Maximize your exposure!
Not submitting your work for review
You’ve looked at your portfolio a thousand times by now, so it’s probably old news to you. Having someone look over your portfolio with a new perspective is a real eye opener sometimes.
Even if your content flows perfectly, you have beautiful images, and the contact information is perfectly visible, you never know when the formatting is off or you have a simple typo.
A second opinion is useful for spotting mistakes, but it can also help you improve your work. An expert can provide invaluable feedback, which you can use to develop your work.
Get a reaction and a few different opinions on your portfolio, and try to organize it based on the information you receive. A poorly organized portfolio usually means poorly organized work habits, and that’s not good at all.
Negative feedback can be upsetting, and it is very easy to take it personally, but you should remember that your goal is to make progress. Try to take any criticism as constructive criticism.
Free graphic design portfolio templates
If you would like to apply the tips I offered, here is a useful graphic design portfolio template you can use. Click on the template, edit it to your preference, and share it. Good luck!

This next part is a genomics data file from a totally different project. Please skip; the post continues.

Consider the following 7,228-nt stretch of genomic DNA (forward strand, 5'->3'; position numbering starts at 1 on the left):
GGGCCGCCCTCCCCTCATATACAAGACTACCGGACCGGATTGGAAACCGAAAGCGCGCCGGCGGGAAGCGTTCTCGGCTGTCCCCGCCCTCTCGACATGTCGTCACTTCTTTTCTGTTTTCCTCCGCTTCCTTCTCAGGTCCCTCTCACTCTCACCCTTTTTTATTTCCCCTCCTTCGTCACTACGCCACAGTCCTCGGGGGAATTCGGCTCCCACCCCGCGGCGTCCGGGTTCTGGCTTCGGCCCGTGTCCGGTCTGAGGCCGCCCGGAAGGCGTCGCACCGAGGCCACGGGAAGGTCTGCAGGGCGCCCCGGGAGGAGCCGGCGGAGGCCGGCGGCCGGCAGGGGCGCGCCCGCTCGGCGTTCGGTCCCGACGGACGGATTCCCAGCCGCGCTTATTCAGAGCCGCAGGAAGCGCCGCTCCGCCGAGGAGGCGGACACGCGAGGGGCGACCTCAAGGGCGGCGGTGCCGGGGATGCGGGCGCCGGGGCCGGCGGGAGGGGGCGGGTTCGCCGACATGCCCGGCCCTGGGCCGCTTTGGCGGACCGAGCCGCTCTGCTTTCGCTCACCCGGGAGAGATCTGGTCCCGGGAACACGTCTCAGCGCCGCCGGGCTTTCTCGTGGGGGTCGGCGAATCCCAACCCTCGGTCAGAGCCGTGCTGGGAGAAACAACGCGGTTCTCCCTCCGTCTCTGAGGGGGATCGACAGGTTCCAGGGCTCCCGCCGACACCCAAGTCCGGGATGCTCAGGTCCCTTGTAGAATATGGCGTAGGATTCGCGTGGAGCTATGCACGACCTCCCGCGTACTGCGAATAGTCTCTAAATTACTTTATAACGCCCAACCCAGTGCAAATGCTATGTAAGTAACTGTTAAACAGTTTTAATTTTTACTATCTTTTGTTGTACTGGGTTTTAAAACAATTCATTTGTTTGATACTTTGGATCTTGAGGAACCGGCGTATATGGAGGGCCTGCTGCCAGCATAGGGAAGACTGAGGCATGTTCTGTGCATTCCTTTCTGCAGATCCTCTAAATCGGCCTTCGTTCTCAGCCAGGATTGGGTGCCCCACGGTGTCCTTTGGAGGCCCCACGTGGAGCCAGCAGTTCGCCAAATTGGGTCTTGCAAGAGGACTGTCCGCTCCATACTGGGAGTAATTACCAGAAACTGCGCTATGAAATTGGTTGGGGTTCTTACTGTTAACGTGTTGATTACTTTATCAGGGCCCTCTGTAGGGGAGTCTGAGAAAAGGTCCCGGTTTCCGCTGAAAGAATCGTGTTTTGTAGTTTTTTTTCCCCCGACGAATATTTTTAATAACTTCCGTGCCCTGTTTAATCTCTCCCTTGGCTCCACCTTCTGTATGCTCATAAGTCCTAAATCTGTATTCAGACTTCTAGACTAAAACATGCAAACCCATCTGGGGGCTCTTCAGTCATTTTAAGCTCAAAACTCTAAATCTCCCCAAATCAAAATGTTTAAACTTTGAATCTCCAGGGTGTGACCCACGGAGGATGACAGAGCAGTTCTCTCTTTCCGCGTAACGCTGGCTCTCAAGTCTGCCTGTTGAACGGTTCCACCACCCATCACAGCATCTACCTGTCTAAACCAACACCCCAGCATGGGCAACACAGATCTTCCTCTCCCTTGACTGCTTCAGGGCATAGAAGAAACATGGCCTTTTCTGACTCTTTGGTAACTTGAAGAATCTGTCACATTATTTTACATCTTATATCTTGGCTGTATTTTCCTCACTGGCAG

Modern Graphic Designer Portfolio Template
Here is a stylish and modern graphic designer portfolio. It is perfect as an example of how to make your portfolio unique. It stands out through its interesting color combination, and its fresh look. The layout is nicely displayed, and it contains all the necessary information: an introduction, best projects, and of course, the important contact information.
Minimalist Graphic Design Portfolio Template
Another portfolio that stands out, this time through its simplicity. Sometimes more is less, and this minimalist graphic design portfolio is the perfect example of that. The aesthetics are excellent; it isn’t overcrowded, it gets straight to the point. You can see information about the designer: favorite projects, a display of the work, the goals, and contact details.
An online graphic design portfolio can help you in numerous ways: exposure, new job opportunities, a chance to present your art and your creativity. It is your calling card, so it is paramount to use it at its full potential.
In a nutshell, these are the things you should take into consideration to knock your portfolio out of the park:
- Know your audience
- Adjust your portfolio on a case-by-case basis
- Find your niche, develop your brand
- Focus on a single skill set at the beginning
- Make your portfolio unique and update it regularly
- Use top-quality projects only and images of the highest-resolution
- Make your contact details visible and include a share button
- Submit your work for review